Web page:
Searching over 5,500,000 cases.


searching
Buy This Entire Record For $7.95

Download the entire decision to receive the complete text, official citation,
docket number, dissents and concurrences, and footnotes for this case.

Learn more about what you receive with purchase of this case.

Foley v. State

Court of Criminal Appeals of Tennessee, Nashville

November 1, 2017

MATTHEW B. FOLEY
v.
STATE OF TENNESSEE

          Session September 12, 2017

         Appeal from the Circuit Court for Rutherford County No. F-52128 David M. Bragg, Judge.

         Matthew B. Foley, the Petitioner, filed a petition for post-conviction relief thirteen years after he entered a guilty plea; he argued that the statute of limitations should be tolled on due process grounds and that the State had breached a material element of his plea agreement. The post-conviction court summarily dismissed the petition on the ground that the statute of limitations should not be tolled. On appeal, this court held that the statute of limitations should be tolled based on due process grounds and remanded the case for an evidentiary hearing on the merits. Matthew B. Foley v. State, No. M2015-00311-CCA-R3-PC, 2016 WL 245857, at *8 (Tenn. Crim. App. Jan. 20, 2016), no perm. app. filed. On remand, the post-conviction court again denied relief on the ground that the statute of limitations should not be tolled based on due process. We again reverse and remand this case for an evidentiary hearing on the merits of the post-conviction relief petition.

         Tenn. R. App. P. 3 Appeal as of Right; Judgment of the Circuit Court Reversed and Remanded.

          Wesley B. Clark, Nashville, Tennessee, for the appellant, Matthew Benjamin Foley.

          Herbert H. Slatery III, Attorney General and Reporter; Sophia S. Lee, Senior Counsel; Jennings H. Jones, District Attorney General; and Hugh Ammerman, Assistant District Attorney General, for the appellee, State of Tennessee.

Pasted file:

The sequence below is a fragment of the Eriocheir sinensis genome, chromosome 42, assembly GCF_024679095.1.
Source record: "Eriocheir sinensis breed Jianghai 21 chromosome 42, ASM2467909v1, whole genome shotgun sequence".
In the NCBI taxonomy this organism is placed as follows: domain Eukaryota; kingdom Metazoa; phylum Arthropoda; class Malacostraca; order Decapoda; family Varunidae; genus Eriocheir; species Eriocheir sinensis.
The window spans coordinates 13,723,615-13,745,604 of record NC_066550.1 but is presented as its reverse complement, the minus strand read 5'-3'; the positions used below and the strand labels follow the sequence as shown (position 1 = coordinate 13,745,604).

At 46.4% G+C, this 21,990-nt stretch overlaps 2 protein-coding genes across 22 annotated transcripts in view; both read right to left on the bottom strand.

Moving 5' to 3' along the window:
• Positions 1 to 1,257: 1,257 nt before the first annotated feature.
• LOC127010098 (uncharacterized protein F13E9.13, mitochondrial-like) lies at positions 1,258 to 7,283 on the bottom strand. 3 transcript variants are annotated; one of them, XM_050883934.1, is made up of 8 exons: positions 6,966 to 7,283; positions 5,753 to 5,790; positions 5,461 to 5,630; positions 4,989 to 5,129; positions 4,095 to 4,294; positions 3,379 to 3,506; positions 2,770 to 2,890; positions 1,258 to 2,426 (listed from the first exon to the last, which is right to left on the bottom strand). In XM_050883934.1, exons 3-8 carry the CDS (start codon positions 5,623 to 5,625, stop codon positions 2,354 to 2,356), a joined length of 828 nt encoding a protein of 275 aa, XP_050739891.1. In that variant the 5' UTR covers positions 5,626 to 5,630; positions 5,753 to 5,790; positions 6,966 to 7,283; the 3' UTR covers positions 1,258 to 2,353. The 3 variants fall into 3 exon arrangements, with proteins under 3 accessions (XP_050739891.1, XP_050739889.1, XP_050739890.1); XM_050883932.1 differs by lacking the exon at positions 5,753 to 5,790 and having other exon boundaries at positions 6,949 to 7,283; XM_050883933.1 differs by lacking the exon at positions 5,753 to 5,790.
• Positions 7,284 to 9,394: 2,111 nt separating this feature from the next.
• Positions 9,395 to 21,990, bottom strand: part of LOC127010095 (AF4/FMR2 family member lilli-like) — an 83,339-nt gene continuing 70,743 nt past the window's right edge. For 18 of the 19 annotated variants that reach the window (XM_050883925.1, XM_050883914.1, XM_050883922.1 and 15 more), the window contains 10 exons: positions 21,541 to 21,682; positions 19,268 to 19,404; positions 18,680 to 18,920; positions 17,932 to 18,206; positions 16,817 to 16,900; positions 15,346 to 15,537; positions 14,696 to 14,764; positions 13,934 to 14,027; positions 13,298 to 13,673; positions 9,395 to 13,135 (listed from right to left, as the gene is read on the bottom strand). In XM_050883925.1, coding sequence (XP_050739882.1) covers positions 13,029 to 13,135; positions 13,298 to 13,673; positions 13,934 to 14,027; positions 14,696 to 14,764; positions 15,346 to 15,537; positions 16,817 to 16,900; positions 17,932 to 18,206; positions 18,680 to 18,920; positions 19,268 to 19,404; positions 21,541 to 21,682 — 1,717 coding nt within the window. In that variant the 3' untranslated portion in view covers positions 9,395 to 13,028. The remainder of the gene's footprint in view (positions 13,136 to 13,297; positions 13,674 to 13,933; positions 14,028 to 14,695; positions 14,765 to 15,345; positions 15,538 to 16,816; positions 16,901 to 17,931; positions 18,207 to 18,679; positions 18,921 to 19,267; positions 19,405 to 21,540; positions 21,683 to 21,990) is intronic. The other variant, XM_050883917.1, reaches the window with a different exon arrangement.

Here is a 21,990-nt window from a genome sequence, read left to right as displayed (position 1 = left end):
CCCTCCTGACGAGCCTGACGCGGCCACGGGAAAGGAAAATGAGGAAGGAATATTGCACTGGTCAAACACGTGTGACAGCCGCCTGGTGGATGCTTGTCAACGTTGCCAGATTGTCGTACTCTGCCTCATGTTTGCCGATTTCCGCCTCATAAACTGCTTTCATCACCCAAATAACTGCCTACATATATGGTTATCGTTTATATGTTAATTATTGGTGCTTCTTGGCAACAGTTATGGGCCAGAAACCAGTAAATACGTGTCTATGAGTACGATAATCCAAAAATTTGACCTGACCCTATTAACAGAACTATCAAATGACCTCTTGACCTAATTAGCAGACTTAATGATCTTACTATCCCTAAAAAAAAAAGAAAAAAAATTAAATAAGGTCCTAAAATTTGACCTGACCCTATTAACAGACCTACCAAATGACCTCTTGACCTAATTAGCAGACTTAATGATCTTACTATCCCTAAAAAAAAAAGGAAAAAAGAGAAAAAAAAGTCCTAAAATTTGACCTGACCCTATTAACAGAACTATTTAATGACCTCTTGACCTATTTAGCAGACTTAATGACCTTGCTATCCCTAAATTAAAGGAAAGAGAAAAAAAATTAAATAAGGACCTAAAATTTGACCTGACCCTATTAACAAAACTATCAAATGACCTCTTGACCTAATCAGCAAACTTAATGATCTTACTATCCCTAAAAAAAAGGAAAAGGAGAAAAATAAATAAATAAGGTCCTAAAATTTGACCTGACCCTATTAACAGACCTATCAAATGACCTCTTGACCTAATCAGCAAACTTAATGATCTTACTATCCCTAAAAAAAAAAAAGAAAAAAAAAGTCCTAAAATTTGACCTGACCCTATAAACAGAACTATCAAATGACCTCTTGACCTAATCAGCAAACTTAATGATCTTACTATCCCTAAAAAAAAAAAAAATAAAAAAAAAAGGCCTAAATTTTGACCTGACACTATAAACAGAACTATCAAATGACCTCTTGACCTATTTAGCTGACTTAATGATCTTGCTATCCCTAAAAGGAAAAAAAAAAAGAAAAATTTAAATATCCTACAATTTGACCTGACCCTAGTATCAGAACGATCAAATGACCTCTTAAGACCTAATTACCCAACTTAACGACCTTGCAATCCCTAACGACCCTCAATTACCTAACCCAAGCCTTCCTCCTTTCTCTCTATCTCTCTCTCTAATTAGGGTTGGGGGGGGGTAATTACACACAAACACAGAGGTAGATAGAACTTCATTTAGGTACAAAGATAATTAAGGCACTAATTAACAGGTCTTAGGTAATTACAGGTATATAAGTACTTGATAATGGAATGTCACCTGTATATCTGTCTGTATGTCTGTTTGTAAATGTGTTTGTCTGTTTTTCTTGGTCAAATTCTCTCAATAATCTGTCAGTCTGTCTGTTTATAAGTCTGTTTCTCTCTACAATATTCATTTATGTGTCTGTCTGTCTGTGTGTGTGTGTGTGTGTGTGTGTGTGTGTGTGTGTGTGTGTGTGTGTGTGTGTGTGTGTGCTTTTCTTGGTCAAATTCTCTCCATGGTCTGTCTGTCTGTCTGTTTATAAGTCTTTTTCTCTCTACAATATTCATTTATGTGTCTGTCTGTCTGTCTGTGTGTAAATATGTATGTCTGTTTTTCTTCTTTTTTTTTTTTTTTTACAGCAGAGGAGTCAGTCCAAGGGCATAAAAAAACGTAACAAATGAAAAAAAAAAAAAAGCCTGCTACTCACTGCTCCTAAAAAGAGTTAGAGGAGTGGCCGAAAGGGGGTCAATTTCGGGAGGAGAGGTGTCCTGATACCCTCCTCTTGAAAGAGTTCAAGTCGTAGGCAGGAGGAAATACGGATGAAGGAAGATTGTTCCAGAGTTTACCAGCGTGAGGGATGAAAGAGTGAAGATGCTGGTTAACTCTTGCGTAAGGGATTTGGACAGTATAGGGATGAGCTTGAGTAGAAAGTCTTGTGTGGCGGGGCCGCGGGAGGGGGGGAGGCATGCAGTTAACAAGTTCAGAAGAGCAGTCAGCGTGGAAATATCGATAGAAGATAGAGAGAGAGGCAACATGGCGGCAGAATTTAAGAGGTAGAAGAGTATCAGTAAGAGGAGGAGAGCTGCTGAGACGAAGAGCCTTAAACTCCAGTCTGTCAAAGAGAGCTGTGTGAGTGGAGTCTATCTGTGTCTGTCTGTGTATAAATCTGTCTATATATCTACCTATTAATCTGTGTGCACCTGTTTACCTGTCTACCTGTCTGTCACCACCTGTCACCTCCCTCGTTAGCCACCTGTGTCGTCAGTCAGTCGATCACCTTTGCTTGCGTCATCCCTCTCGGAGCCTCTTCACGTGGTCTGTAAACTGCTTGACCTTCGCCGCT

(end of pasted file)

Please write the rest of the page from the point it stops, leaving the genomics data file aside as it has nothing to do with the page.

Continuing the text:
Robert L. Holloway, Jr., J., delivered the opinion of the court, in which John Everett Williams and Robert H. Montgomery, Jr., JJ., joined.

          OPINION

          ROBERT L. HOLLOWAY, JR., JUDGE.

         I. Factual and Procedural Background

         On February 28, 2002, Matthew B. Foley, the Petitioner, who was fifteen years of age at the time of the offense, entered a negotiated plea of guilty to a reduced charge of facilitation of especially aggravated kidnapping.[1] At that time, facilitation of especially aggravated kidnapping was not listed as an offense requiring registration under the Sexual Offender Registration Act (the Act), and at the plea submission hearing the State noted that it was of "major benefit" to the Petitioner to plea to this offense because he would not be required to register as a sex offender. The trial court stated that the Petitioner would "be required to follow the requirements for a sex offender, although [he was] not going to be officially a sex offender."